The earthquake of 1693
So when an earthquake struck the Val di Noto in 1693, it shook dozens of cities and towns throughout the region, eliminated virtually all of their buildings, and forced local inhabitants to pick up the pieces and rebuild them. In the way of the parasite, the earthquake analyzed (selected), paralyzed (eliminated), and catalyzed (combined) agents, elements, features and activities of the Val di Noto, and in so doing drove its evolution.
All of this happened quite literally. Even though the earthquake caused massive destruction, there remained in the rubble many architectural pieces that were still useful. The inhabitants who took upon themselves the enormous labor of rebuilding were of course parasites themselves, swarming through and scouring the debris to analyze (select the good pieces), paralyze (eliminate what was not reusable), and catalyze (put the old pieces together with new ones to reconstruct the buildings). Thus the new buildings arose in a new style, a new version of the Baroque, one that retained elements of the past but which also bore signs of a new aesthetic that communicated the trauma caused by the earthquake. The parasite that struck the island was not theological, as was the case on the peninsula, but seismic, and the energy of this attack and resistance against it is evident in the Val di Noto’s new architecture.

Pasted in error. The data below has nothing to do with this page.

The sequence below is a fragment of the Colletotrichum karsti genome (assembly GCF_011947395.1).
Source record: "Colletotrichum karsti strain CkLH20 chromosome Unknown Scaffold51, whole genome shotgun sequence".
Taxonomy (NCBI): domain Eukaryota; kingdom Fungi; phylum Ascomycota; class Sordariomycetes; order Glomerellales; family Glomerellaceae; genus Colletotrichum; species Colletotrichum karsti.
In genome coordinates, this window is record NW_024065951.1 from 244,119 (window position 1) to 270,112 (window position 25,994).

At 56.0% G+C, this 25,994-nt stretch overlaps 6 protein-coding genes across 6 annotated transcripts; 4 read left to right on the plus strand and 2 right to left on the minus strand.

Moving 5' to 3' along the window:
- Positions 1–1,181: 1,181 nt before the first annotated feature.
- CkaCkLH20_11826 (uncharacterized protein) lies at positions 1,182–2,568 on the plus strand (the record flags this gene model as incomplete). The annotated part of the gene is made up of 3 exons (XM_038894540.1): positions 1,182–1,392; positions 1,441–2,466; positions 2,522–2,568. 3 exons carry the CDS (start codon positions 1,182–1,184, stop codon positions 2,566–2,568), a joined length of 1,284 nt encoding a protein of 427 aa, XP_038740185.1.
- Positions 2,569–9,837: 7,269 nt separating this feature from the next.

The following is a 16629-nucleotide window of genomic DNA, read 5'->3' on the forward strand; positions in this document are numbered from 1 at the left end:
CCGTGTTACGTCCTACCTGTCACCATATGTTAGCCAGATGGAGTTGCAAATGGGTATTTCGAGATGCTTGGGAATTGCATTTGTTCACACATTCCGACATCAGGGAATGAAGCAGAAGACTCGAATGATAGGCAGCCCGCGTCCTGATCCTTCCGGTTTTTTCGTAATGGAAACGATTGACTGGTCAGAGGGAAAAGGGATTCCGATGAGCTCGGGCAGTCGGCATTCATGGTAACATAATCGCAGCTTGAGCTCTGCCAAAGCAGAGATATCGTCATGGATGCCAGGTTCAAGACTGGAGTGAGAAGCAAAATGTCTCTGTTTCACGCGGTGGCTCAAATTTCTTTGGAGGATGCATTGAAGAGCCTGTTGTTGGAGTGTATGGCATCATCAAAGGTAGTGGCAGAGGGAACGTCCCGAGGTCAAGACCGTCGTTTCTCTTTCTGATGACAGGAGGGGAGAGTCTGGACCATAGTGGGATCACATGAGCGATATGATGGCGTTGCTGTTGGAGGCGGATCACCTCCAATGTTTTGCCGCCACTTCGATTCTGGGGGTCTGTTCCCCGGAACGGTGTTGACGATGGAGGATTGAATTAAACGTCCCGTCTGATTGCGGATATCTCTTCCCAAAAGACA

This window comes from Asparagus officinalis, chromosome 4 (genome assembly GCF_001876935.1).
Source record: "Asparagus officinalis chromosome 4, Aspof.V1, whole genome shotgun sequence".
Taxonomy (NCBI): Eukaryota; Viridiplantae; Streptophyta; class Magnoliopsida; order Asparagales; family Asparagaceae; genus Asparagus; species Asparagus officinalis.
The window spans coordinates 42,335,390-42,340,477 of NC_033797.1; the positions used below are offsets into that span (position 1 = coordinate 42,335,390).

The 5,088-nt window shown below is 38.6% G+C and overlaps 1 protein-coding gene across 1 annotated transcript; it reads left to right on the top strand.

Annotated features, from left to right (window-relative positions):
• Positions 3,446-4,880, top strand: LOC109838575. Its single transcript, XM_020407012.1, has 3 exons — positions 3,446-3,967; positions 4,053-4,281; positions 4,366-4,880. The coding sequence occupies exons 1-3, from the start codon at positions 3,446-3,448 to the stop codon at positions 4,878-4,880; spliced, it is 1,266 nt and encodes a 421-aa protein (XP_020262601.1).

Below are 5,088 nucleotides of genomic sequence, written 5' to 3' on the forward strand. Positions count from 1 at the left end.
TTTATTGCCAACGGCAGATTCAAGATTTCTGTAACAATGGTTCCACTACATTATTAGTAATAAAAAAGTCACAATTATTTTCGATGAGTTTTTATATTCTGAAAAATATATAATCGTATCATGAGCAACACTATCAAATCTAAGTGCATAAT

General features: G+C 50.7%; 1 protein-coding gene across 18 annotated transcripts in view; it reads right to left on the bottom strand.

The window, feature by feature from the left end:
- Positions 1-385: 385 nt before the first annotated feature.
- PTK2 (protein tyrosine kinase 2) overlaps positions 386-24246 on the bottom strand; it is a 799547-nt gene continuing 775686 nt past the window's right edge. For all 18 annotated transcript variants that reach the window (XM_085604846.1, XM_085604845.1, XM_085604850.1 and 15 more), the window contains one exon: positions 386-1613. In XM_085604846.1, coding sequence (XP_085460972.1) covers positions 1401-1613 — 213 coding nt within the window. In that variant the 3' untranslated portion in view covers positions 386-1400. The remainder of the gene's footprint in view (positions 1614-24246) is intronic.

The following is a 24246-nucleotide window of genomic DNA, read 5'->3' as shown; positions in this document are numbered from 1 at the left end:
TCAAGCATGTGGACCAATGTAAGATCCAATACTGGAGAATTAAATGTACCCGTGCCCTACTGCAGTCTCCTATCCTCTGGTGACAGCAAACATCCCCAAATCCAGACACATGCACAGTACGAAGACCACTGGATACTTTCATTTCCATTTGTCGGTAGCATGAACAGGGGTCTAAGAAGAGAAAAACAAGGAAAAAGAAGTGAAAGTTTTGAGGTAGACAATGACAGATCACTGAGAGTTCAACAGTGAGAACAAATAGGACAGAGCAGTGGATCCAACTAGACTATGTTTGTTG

Gone was the stiff formality of Quattro Canti, whose designs celebrated noble figures posed with regal dignity. In its place arose the faces of ordinary people, some of them laughing, others grimacing, still others seeming to hold their tongue, but all of them animated with an everyday and popular sense of irony or equanimity, with faces that were much more naturalistic and animated than any of the faces on the figures found in the facades of Quattro Canti.
The parasitic chain has continued to this day
The reason for this change was the enormous infiltration of artisans and craftsman from throughout the island into the region, who busily got to work on reconstructing its fallen towns and cities. They took standard Baroque designs found in bound volumes that had arrived from Roma and Firenze and interpreted and executed them using old and new materials, old and new tools and techniques, and most importantly, old and new perspectives, those that reflected what life was like before the earthquake and those that reflected what it was like after.
So the earthquake and the people who responded to it were forms of parasites, analyzing, paralyzing and catalyzing the Val di Noto, the host that housed and sustained them. Of course, the parasitic chain did not end in the 18th century but has continued to this day. That is a story that will have to wait for a future piece.